Causes of a stye
A stye is an infection of the eyelash follicle, usually caused by the bacteria Staphylococcus aureus.
Symptoms of a stye
A stye looks like a small, red lump at the base of your child’s eyelash, usually on the lower lid.
It can cause swelling of the surrounding eyelid and be quite painful. The stye might also irritate the eye and make it water.
Styes don’t generally cause any permanent damage to the eye or eyelid.
When to see a doctor about a stye
Most styes get better within a few days, although they can be quite painful.
Take your child to the GP if the stye doesn’t go away within a few days of starting the stye treatment below.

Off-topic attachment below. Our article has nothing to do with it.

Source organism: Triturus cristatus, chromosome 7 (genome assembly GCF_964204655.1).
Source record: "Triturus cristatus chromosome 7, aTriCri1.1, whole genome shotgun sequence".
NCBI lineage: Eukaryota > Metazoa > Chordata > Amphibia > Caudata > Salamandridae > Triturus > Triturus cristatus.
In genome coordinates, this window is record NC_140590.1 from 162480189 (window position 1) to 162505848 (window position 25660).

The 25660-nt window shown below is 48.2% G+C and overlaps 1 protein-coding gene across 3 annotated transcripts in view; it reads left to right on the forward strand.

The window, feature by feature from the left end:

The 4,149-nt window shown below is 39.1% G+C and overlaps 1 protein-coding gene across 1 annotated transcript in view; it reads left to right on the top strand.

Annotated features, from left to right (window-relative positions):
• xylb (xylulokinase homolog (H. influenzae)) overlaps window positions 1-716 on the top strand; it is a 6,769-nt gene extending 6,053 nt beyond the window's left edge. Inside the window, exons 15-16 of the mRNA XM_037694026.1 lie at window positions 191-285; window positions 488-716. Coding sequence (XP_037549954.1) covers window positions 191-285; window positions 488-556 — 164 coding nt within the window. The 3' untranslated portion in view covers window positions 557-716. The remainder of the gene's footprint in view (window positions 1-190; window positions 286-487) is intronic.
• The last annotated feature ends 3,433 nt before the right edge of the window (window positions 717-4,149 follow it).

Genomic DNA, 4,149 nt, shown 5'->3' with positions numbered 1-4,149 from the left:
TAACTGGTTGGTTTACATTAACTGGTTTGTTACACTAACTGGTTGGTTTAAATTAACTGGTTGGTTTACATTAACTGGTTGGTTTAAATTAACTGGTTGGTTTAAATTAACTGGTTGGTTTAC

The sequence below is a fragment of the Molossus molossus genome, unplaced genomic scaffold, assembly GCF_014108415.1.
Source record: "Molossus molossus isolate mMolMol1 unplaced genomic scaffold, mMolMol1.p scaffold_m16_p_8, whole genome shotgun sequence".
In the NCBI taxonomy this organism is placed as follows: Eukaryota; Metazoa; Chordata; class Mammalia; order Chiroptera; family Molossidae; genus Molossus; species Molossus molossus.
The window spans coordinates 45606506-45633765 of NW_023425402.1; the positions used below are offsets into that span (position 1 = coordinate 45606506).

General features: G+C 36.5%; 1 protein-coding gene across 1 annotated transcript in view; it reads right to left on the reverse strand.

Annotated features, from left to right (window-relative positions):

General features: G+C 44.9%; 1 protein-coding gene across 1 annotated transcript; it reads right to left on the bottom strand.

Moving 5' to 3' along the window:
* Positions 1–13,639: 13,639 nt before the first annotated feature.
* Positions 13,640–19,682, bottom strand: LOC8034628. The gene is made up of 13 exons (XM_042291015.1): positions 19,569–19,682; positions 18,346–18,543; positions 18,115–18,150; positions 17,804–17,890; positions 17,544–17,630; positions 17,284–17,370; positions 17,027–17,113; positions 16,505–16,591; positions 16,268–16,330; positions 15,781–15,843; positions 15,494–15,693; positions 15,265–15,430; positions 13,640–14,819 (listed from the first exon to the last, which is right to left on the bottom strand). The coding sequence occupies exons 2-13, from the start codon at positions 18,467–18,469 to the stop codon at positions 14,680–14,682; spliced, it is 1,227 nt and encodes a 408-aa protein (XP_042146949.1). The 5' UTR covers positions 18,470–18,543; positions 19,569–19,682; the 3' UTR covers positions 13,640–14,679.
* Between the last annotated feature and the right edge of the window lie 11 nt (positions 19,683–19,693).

To help the stye come to a head and get the pus out of it, you can try warm compresses.
To make a warm compress, get a clean handtowel soaked in warm water and apply to the eyelid for two minutes at a time. Try to repeat the warm compresses at least three times a day. Gentle massage during the warm compress can help drain the stye – but don’t try to squeeze the stye.
If you see a GP, she might decide to remove the lash with the infection. This might help the pus come out and speed up the healing process.
Antibiotic ointments are rarely used to treat a stye, unless it’s a problem that keeps coming back. Oral antibiotics might help sometimes.
Make sure that your child (and everyone else in the family) washes his hands frequently to avoid spreading the infection. Use a separate towel for your child to dry his hands.